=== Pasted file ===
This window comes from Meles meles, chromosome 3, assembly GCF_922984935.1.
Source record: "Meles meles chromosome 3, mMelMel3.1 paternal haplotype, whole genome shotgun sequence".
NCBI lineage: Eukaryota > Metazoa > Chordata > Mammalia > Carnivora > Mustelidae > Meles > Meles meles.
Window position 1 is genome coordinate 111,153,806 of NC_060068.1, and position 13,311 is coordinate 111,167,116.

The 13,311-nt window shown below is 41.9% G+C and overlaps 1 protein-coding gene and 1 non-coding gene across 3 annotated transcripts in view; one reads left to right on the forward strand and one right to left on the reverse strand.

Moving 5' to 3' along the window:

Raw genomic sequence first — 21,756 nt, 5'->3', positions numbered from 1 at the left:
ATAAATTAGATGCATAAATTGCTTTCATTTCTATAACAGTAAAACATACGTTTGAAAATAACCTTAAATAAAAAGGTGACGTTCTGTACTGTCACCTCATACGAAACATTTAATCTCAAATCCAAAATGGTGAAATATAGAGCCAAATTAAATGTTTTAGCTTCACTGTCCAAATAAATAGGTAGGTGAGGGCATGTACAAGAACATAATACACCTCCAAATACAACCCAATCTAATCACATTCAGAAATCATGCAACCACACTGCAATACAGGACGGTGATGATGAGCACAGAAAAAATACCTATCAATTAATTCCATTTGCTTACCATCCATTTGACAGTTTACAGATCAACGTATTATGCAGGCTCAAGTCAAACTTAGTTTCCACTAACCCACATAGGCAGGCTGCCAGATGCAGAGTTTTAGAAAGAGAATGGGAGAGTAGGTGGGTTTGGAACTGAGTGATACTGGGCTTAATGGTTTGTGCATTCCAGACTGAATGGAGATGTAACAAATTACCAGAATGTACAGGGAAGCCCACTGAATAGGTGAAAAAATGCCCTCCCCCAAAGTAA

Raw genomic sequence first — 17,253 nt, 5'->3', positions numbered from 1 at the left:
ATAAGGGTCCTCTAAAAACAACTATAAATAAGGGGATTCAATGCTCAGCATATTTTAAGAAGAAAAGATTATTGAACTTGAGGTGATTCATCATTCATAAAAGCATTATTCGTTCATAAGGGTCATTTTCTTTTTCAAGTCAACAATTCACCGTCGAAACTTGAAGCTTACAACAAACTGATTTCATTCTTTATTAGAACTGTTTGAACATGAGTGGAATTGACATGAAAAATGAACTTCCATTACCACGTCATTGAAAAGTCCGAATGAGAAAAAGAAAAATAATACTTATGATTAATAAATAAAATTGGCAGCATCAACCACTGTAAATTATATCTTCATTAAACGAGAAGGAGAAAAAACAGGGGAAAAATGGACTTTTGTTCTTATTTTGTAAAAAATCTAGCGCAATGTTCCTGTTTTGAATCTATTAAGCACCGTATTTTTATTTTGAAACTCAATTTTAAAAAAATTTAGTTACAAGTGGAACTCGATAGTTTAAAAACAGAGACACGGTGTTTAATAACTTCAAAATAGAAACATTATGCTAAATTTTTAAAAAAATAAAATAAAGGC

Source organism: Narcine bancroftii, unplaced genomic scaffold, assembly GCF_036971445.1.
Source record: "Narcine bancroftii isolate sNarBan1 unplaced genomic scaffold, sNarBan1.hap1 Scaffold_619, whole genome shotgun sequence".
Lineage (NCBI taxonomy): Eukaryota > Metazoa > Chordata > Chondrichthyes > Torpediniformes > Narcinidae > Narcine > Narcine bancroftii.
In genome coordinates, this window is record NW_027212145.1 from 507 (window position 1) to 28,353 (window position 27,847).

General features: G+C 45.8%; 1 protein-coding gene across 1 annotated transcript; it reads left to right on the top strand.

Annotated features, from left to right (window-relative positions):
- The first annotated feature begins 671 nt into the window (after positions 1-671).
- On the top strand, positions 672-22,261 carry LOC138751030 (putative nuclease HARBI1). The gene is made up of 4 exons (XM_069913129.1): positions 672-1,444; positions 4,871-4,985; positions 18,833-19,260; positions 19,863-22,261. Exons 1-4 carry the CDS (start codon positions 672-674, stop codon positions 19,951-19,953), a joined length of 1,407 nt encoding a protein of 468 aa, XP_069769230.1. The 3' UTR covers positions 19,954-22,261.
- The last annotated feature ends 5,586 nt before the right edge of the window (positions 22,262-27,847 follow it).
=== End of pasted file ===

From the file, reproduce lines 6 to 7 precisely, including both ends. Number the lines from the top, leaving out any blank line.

Moving 5' to 3' along the window:

Raw genomic sequence first — 21,756 nt, 5'->3', positions numbered from 1 at the left: